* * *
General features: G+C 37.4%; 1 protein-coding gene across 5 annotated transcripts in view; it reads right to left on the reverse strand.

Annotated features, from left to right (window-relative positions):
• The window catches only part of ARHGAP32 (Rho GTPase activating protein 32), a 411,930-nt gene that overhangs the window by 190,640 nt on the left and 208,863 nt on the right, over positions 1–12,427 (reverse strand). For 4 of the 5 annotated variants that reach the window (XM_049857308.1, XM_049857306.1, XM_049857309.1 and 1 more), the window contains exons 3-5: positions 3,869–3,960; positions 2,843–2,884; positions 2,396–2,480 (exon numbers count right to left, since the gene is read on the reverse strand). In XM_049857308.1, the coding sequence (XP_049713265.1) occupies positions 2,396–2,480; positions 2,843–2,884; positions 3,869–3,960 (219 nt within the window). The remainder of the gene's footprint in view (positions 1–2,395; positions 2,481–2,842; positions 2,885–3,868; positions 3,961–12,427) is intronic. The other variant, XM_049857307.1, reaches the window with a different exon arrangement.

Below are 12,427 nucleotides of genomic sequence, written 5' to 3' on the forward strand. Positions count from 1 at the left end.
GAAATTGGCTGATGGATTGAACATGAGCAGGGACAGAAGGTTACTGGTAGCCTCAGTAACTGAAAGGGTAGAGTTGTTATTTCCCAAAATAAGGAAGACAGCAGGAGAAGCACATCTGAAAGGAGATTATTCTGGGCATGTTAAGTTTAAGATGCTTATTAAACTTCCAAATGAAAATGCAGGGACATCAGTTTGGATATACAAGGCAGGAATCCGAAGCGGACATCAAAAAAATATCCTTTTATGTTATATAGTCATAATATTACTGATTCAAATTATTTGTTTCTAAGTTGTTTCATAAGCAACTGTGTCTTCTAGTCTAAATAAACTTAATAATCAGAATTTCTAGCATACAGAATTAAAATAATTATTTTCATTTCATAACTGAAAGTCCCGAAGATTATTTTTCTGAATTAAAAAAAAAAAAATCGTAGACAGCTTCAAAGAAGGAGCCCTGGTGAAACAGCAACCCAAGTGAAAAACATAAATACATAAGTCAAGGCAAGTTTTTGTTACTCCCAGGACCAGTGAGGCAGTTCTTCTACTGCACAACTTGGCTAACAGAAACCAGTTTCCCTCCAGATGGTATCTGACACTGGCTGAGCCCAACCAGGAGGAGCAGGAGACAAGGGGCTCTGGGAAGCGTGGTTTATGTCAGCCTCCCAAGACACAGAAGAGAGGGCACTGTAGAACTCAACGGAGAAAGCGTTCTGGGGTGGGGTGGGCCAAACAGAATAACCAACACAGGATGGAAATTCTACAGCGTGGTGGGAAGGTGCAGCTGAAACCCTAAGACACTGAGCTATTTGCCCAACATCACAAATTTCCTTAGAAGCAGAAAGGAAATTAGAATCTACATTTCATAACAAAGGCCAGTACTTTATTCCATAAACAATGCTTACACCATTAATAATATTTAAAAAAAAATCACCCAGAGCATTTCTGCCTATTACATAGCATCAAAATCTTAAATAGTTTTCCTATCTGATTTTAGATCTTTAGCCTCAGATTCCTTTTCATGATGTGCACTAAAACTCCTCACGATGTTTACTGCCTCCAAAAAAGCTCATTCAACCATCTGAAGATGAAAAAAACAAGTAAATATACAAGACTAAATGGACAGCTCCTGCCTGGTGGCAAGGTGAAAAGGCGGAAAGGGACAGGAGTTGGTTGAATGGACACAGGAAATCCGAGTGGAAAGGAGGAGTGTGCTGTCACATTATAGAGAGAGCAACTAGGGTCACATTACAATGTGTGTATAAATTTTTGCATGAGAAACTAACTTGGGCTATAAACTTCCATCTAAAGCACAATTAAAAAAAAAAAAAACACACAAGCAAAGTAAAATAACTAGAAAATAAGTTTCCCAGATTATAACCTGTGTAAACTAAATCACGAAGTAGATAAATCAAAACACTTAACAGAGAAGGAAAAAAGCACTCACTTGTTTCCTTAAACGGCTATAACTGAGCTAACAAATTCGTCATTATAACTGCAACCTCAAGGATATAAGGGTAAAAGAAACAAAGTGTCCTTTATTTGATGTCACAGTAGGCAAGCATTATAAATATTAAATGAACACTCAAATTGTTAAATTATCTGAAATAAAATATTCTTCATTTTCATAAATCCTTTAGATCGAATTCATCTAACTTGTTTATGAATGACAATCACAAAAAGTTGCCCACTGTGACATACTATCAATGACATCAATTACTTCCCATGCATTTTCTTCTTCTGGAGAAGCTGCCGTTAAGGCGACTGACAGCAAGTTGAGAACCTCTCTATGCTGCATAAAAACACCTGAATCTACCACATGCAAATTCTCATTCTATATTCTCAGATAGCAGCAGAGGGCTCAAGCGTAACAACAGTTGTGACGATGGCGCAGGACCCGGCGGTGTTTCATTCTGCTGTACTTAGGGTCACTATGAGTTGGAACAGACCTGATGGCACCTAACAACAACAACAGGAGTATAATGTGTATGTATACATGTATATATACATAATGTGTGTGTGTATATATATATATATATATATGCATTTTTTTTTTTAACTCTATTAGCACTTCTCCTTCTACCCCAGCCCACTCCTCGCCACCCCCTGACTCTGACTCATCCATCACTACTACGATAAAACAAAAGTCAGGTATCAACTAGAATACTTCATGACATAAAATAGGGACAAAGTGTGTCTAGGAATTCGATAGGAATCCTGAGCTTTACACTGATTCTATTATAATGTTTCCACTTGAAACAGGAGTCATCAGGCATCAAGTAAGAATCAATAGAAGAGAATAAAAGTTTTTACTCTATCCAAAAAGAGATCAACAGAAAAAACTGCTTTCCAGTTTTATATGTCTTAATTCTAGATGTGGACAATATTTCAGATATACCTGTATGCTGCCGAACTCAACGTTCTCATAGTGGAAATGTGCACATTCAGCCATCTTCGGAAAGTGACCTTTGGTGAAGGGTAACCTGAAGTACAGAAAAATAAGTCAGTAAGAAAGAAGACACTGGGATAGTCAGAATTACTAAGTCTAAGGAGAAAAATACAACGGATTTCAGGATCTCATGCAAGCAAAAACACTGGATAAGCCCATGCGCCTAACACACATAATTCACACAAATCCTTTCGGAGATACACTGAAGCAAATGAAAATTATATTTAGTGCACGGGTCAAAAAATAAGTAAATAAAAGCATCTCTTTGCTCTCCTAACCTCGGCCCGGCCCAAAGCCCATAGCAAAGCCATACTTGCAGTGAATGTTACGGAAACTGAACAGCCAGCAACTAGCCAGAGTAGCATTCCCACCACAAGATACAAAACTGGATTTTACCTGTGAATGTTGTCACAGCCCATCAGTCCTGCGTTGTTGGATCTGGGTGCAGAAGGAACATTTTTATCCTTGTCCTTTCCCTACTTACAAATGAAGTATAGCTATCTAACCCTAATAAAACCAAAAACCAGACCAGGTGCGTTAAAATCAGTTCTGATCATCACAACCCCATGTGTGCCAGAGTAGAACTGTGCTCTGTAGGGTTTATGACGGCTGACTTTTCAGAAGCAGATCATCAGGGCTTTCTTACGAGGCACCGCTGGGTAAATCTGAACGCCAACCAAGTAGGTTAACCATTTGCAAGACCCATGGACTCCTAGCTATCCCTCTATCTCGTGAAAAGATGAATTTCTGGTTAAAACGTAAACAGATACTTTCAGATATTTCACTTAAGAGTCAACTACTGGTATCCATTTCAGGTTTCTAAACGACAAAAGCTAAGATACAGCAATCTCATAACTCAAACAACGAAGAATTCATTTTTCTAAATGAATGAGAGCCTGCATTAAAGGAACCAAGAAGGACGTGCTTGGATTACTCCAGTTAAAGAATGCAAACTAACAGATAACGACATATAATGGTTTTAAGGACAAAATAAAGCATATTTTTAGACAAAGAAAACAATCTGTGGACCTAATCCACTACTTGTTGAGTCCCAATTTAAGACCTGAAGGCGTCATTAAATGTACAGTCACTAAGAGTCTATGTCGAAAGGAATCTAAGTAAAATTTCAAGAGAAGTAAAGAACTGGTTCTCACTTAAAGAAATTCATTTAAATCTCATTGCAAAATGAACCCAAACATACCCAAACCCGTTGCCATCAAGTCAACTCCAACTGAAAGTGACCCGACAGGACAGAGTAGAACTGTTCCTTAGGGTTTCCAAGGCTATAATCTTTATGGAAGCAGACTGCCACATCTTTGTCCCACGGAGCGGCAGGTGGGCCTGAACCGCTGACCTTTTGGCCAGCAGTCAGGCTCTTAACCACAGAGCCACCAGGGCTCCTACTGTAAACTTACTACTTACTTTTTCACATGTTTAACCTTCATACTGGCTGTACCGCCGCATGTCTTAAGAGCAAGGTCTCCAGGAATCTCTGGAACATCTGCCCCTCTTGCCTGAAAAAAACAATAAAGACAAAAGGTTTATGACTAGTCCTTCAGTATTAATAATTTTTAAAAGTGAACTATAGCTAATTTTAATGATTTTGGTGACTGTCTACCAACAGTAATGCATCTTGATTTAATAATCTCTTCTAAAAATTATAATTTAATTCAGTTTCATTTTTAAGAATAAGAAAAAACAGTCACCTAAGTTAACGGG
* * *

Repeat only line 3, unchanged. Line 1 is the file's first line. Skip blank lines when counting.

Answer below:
• The window catches only part of ARHGAP32 (Rho GTPase activating protein 32), a 411,930-nt gene that overhangs the window by 190,640 nt on the left and 208,863 nt on the right, over positions 1–12,427 (reverse strand). For 4 of the 5 annotated variants that reach the window (XM_049857308.1, XM_049857306.1, XM_049857309.1 and 1 more), the window contains exons 3-5: positions 3,869–3,960; positions 2,843–2,884; positions 2,396–2,480 (exon numbers count right to left, since the gene is read on the reverse strand). In XM_049857308.1, the coding sequence (XP_049713265.1) occupies positions 2,396–2,480; positions 2,843–2,884; positions 3,869–3,960 (219 nt within the window). The remainder of the gene's footprint in view (positions 1–2,395; positions 2,481–2,842; positions 2,885–3,868; positions 3,961–12,427) is intronic. The other variant, XM_049857307.1, reaches the window with a different exon arrangement.